WASHINGTON (IPS) — For China these days it seems that nothing — not rising energy prices, not sanctions aimed at its more unsavory business partners, Burma and Sudan, not even the prospect of a nuclear Iran — can curb its thirst for oil.
As China’s energy needs grow at a rate higher than any other country’s, so too have its economic relationships with the oil-producing nations of the Gulf. Like the U.S more than 60 years ago, China today is seen as a new and commercially refreshing player, happily unsentimental and — crucially — disinterested in the internal affairs of the region.
As Adbulaziz Sager of the Gulf Research Centre notes, “The chief advantage of China’s role in the region is its lack of political baggage.”
With the U.S. mired in its “war on terror,” tied up in knots of its own making, needing desperately to extricate itself from Iraq while preserving its eroding influence, China appears poised to challenge U.S. interests in the region.
But if that has Washington worried, it shouldn’t, says Jon B. Alterman of the Washington-based Center for Strategic and International Studies (CSIS), who has co-authored a new study with John Garver on China’s interests in the region entitled “The Vital Triangle: China, the United States, and the Middle East.”
“The tendency in the U.S. is to see China as a threat or counter to U.S. interests,” he said during a panel Wednesday, adding that China’s involvement in the region exposes its own national security vulnerability.
“The Chinese lose sleep at night thinking that their energy dependence relies on the Middle East,” he said.
Beijing, which imports half its oil from the Middle East, views political instability in the region as its greatest threat. Often, it is Washington’s policies that precipitate that insecurity, and which Beijing — with no political or military footprint of its own — has been unable to curb.
According to Ambassador Chaz Freeman, a career U.S. diplomat and chief interpreter during President Richard Nixon’s path-breaking visit to China in 1972, the Chinese “don’t see themselves as rivaling the U.S.” in the region, yet they are unlikely to “subordinate themselves to us, or underwrite our dominance.”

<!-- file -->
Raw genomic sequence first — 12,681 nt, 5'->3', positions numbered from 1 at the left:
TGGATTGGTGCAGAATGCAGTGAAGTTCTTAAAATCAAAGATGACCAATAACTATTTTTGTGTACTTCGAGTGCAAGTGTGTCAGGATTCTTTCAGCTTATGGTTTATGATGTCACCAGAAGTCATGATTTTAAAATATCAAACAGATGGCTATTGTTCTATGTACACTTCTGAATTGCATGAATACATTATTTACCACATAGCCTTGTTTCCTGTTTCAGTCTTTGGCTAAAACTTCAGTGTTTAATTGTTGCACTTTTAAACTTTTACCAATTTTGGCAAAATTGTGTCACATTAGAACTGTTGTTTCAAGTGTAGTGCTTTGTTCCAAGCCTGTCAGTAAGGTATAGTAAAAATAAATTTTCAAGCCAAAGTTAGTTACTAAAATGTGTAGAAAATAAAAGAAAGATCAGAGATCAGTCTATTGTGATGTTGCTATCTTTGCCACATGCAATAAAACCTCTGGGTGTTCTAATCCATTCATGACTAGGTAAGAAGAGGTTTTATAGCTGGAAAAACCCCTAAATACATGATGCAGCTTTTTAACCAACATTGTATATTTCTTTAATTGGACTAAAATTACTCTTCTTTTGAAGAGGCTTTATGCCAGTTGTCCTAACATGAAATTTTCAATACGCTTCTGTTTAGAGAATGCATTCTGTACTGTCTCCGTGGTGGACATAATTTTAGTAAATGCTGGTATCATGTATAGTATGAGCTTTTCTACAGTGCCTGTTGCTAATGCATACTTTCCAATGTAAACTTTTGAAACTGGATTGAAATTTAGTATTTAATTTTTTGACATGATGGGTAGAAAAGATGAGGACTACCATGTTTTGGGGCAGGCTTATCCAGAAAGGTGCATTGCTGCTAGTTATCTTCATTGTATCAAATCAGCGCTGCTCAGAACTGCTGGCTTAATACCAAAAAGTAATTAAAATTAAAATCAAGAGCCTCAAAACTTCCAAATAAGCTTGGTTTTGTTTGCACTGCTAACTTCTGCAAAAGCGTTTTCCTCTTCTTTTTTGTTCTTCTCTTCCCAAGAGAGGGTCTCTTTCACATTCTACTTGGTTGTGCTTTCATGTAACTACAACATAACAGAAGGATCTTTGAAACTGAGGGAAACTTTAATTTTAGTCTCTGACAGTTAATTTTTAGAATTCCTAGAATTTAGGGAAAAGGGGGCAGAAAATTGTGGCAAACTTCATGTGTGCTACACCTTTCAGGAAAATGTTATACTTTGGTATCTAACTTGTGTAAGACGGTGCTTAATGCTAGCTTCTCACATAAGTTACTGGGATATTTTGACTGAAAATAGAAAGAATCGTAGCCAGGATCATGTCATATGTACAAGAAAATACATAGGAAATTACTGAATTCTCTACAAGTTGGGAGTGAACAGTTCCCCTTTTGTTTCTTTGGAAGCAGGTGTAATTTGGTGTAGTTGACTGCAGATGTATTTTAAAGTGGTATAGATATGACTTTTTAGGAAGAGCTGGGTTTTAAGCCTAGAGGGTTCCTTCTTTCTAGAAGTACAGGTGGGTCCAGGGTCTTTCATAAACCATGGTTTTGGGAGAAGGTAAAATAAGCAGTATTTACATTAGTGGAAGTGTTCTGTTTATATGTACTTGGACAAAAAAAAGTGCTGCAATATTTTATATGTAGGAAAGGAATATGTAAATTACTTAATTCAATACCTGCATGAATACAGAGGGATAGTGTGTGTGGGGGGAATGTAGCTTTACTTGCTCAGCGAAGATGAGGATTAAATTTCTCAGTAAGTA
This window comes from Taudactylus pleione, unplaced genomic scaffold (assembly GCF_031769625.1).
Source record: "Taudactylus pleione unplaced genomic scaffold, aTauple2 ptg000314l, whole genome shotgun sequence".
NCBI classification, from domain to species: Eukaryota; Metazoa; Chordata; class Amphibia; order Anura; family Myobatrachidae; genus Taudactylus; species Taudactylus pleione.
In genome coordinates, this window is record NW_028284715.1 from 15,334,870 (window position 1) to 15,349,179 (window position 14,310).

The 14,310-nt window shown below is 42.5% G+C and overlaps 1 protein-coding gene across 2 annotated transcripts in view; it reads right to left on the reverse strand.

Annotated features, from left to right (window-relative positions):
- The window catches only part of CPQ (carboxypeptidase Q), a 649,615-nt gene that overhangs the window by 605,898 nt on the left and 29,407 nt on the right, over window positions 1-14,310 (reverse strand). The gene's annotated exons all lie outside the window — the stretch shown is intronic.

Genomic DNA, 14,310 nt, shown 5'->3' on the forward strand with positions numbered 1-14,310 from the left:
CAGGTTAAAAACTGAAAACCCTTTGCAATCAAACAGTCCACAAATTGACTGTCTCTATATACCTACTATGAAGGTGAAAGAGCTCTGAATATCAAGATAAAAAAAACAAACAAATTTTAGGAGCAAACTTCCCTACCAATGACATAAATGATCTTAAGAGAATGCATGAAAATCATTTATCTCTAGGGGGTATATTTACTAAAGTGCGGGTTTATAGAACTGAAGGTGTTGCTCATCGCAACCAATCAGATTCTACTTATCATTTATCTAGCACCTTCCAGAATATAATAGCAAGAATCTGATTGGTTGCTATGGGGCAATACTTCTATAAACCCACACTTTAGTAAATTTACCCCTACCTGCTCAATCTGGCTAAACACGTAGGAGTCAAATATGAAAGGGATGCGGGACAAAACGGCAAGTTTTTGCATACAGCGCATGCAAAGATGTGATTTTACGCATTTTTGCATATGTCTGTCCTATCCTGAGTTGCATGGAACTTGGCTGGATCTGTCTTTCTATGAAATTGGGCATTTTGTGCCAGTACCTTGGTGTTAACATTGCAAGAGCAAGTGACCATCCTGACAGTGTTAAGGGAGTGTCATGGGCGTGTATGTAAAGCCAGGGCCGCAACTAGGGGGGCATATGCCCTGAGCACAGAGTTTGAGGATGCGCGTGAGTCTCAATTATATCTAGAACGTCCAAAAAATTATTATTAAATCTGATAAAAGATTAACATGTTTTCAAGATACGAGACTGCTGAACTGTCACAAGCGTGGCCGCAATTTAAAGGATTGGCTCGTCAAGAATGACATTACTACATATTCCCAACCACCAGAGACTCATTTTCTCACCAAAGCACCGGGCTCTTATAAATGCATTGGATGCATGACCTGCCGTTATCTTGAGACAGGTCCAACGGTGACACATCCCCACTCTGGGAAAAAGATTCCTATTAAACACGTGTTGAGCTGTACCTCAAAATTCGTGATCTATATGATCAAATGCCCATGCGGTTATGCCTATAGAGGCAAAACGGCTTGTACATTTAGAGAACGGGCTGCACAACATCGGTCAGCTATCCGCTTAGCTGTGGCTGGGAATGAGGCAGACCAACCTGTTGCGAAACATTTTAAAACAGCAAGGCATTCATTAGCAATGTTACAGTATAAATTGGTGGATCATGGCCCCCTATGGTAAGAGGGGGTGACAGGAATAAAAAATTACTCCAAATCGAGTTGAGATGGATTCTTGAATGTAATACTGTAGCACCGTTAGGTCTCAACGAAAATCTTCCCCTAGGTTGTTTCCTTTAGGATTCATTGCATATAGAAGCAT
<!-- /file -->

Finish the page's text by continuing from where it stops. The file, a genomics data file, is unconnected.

The status quo presumably makes a strategic relationship between the U.S. and China all the more appealing. While opportunities exist to create a multilateral security framework to reduce tensions and keep the oil flowing, China has been generally reluctant to take on the role of “responsible stakeholder” on the international stage, a term coined by former Deputy Secretary of State Robert Zoellick.
It is even more cautious in dealing with the issue of immediate concern to the U.S.: Iran’s nuclear program and Beijing’s cordial relations with the Islamic Republic.
As Alterman and Garver contend, “China recognizes Iran as a durable and like-minded major regional power with which cooperation has and will serve China’s interest in many areas.”
Iran exports 340,000 barrels of oil per day to China, making it Beijing’s third largest supplier, behind Angola and Saudi Arabia. China’s investments in Iranian oil infrastructure include a recent deal estimated at 100 billion dollars to develop the Yadavaran oil field, and the construction of a 386-km oil pipeline running through neighboring Kazakhstan.
From Washington’s perspective, it is Beijing’s technical cooperation on Iran’s civilian nuclear program and China’s continued attempts to deflect pressure on Iran over its nuclear dossier that are most troubling. China’s sale of what Washington considers dual-use chemicals, capable of being diverted to military use, has led the U.S. to sanction some of China’s state-owned companies.
“Nuclear Iran is going to be a game changer in the Middle East,” said former Undersecretary of State for Policy Nicholas Burns.
As the Europeans have decreased their economic trade with Iran in response to U.S-led calls for isolation, Burns said that Beijing has only stepped in to fill the void.
On Monday, the European Union tightened its own sanctions on Iran, freezing assets of the Iranian Bank Melli and imposing travel bans on high-level experts involved in Iran’s nuclear program.
“The Chinese need to understand the primacy of the Middle East for the United States,” he said. “Will China realize it’s on the virtual governing board of the world? There’s a question of whether China sees that role for themselves.”
While Washington awaits the improbable, it seems that Beijing will continue to hedge its bets. It has slowly been persuaded to act on Iran, joining the other four permanent members of the U.N. Security Council — Britain, France, Russia and the U.S. — in addition to Germany, to offer Tehran a revised package of incentives should it halt its uranium-enrichment activities.
China’s official position states that sanctions will not fundamentally resolve the nuclear issue, and is only a means to persuade Iran to negotiate under conditions agreed upon by the U.N. Security Council. Like Russia, they oppose any move that would lead to an escalation in tensions at the expense of their economic interests in Iran.
But China also wants to avoid a confrontation over Tehran’s program and balances against whichever side — the U.S. or Iran — leans towards it, said Alterman.
“The more the U.S. tips towards war, the more [China] sides with Iran; if Iran is being confrontational, the more they tip to the U.S,” said Alterman. “It’s a subtle policy, not what they do, but how they do.”
For Freeman, the erosion of U.S. influence in the region means that Washington won’t be able to set the agenda, or control events as it once did. But that is not necessarily a bad thing.
“What we are witnessing is part of a broad dilution of U.S. dominance,” he said. “If you can’t tell people what to do, then you must persuade them, and that is what diplomats supposedly know how to do.”